We see the reformers not coming to their doctrinal positions from scripture alone but unarguably through the lens of Augustines writings, this is more than clear thru there writings. as far as I am aware We do not find these doctrines in the Church fathers before Augustine. which is another reason to question these doctrines
This lack of compassion for anyone whom even slightly disagreed theologicaly, I find not only for the most part starts around the time of Augustine but also follows thru the same path as does those whom where very adamant about the doctrine of original sin.
I do not wish at all to missterotype the reformers and am open to being corrected by facts but I will say I do not consider it as building a strawman case by looking at the fruit of the vessels by whom these doctrines have been passed down thru history. especially when I personally as have others are not convinced that the few scriptures that are used in defense of the doctrine acctually imply what is said of them to imply.
When they use verses like psalms 58:3 totally out of context to make their case it seems to me that they are more than desperate to find actual scriptures to support such a doctrine.
rather we are looking at
Ulrich Zwingli - Felix Manz
John Calvin, not only in the Michael Servetus case that is very well known and excused, he was a unitarian.
But listen to what John Calvin says concerning Michael Sattlers martyrdom, I challenge all to find one thing of error with Michael Sattlers that even slightly is worthy of death.
John Calvin Treatise against the anabaptist and against the libertines translated by Benjamin Wirt Farley p.157
John Calvin wrote
// Now in order to give a favorable pretext to their doctrine, they have published along with their resolution the history of the Death of a certain Michael (footnote says Sattler)an accomplice and member of their sect.In fact ,they are in the habit of making a powerful defense out of the fact that some have been killed for holding views which would not retract,although if they had they might have escaped death and ransomed their life. Indeed,it is an effective means of authorizing a doctrine for a man to abandon his life courageously and freely in order to confirm his belief. For when we are told what the prophets,apostles,and other martyrs endured in order to maintain the truth of Gode,we are so much the more strengthened to adhere to the faith we hold,which they sealed by their blood.
I acknowledge,therefore,that we must not vilify the death of God's servants,since their courage and constancy is no small aid in supporting our weakness. But since we can be thoroughly deceived by this unless we have another criterion,we must return to the foundation without which we should be unable to make sound judgments or be certain about the matter.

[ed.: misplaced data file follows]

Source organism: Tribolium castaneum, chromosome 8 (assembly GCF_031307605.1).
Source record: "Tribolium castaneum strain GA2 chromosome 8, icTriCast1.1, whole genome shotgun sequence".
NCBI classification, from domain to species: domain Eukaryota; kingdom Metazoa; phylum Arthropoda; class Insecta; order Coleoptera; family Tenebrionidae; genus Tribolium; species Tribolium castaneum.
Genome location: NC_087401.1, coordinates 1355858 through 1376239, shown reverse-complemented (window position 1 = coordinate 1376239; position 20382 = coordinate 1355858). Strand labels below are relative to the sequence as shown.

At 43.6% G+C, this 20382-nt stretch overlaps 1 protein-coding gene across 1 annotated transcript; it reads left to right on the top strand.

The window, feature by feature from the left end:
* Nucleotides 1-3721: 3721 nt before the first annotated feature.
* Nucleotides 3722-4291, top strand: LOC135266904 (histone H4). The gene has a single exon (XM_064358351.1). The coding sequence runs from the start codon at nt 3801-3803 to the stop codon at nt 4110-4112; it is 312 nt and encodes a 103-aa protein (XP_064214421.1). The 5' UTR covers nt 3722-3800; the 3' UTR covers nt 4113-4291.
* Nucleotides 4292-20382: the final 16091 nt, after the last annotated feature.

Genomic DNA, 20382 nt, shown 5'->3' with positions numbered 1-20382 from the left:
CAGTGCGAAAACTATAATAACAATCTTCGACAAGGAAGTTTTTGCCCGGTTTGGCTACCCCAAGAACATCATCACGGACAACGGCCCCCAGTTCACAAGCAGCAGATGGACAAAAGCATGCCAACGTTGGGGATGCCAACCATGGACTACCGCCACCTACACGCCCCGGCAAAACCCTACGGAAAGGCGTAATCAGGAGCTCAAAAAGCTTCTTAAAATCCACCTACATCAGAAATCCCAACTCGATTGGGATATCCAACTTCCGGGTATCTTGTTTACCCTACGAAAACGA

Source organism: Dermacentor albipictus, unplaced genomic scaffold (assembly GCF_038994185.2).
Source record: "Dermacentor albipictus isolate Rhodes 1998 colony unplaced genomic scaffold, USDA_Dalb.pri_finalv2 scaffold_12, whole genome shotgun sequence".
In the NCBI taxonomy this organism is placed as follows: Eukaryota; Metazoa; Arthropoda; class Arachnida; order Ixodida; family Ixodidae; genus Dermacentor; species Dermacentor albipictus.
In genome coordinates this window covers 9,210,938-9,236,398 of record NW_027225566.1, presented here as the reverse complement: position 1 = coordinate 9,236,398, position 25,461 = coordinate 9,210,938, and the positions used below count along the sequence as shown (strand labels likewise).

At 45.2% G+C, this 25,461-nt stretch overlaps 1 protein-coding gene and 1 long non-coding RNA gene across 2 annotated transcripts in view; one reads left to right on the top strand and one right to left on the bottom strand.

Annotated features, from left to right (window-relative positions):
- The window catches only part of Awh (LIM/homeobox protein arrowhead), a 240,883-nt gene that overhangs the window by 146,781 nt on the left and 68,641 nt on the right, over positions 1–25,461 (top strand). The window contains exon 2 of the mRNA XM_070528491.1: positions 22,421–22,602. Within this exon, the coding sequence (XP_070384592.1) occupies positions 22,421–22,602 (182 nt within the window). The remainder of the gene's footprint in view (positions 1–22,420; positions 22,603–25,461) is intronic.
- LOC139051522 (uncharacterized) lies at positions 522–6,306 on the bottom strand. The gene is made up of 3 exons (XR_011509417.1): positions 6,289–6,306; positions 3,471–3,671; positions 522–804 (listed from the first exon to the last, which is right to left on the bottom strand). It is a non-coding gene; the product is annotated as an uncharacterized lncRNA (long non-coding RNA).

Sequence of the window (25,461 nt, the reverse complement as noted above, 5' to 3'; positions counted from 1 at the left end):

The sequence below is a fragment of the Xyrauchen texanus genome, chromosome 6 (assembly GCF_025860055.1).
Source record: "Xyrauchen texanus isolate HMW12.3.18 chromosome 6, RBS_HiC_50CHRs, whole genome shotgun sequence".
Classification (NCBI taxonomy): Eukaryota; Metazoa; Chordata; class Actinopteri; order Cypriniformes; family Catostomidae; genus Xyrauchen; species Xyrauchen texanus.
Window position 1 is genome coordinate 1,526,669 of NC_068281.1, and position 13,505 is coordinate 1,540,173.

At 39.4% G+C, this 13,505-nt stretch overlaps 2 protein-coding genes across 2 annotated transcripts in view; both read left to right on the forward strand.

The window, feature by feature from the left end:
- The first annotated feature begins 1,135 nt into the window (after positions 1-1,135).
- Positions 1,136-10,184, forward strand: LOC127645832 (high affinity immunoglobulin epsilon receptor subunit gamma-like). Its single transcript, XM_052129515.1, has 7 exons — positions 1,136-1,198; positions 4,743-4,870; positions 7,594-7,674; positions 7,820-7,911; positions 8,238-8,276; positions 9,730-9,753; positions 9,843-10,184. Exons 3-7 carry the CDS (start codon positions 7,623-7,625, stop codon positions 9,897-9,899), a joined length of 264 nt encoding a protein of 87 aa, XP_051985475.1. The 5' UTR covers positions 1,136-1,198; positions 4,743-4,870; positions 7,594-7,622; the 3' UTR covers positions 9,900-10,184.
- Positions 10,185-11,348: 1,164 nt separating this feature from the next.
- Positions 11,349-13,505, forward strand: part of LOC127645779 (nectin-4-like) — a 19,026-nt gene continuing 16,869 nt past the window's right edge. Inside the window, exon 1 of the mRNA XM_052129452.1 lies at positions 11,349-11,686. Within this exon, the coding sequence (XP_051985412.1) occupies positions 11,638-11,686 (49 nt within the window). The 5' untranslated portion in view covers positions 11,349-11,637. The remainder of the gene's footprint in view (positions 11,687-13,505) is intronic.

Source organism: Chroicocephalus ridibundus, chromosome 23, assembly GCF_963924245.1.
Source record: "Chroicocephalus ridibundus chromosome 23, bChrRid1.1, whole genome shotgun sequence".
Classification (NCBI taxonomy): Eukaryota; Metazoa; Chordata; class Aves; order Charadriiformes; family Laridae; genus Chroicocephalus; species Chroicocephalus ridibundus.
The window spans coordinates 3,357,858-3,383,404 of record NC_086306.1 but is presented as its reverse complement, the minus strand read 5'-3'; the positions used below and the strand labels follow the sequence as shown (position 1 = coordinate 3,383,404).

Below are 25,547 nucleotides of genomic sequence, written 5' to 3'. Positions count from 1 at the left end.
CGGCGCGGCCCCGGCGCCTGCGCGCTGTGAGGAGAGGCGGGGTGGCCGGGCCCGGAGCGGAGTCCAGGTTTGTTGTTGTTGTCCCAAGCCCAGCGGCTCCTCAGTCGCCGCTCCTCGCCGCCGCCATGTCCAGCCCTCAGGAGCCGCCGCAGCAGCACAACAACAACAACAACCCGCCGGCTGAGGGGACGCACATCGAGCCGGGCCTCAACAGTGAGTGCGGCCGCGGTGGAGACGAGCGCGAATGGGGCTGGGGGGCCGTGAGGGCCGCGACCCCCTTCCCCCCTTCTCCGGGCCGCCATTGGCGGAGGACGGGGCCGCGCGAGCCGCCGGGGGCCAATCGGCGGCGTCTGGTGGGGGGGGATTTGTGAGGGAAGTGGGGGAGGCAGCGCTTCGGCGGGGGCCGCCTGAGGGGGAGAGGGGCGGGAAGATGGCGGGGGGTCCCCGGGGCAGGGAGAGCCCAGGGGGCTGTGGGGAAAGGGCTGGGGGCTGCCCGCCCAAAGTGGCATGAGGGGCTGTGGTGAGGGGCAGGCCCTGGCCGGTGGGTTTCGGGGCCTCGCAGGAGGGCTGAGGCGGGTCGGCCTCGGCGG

Certainly a mans death, whoever he might be,is never so precious that it can or ought to prejudice Gods truth in any thing, or be so beneficial as to approve of erroneous and perverse doctrines.Therefore let us hold to this:that although a sound and solid doctrine,being founded on reason,is confirmed later by the death of its adherents and confessors by whom it is maintained,nevertheless,the death of the whole world cannot prove a lie.
Indeed what seperates the martyrs of God from the devil's deciples is that the martyrs die for a righteous cause. Therefore in the same way that it is laudable and courageous to suffer death when necessity calls for it in order to bear witness to the truth,so also it is insane obstinancy to suffer for a wicked cause.So much so that whoever suffers for it the most is all the more reprimanded. In fact, when we let ourselves be carried away by this pretext, we lose complete judgment and esteem.//
I am sorry but I personally have a difficult finding these words and the actions to represent what I read in the New Testament, and I am not saying this proudly but rather from a most disturbed position, It breaks me to read how these men whom we have been taught to have been the Torchbearers of the truth had a bizar lack of compassion for their fellow man
I could now go on with Luther but I think the point is more than clear,
But this mentality did not stop with the reformers. We see how others whom passed this doctrine of original sin as a foundational truth reacted in the Synod of Dort which had 0 tolarance and zero compassion, and persecuted and put to death people over similar doctrinal differences, We also see this same mentality in the American puritans whom held this doctrine as a foundational truth with how they put to death the early Quakers 'Boston martyrs'.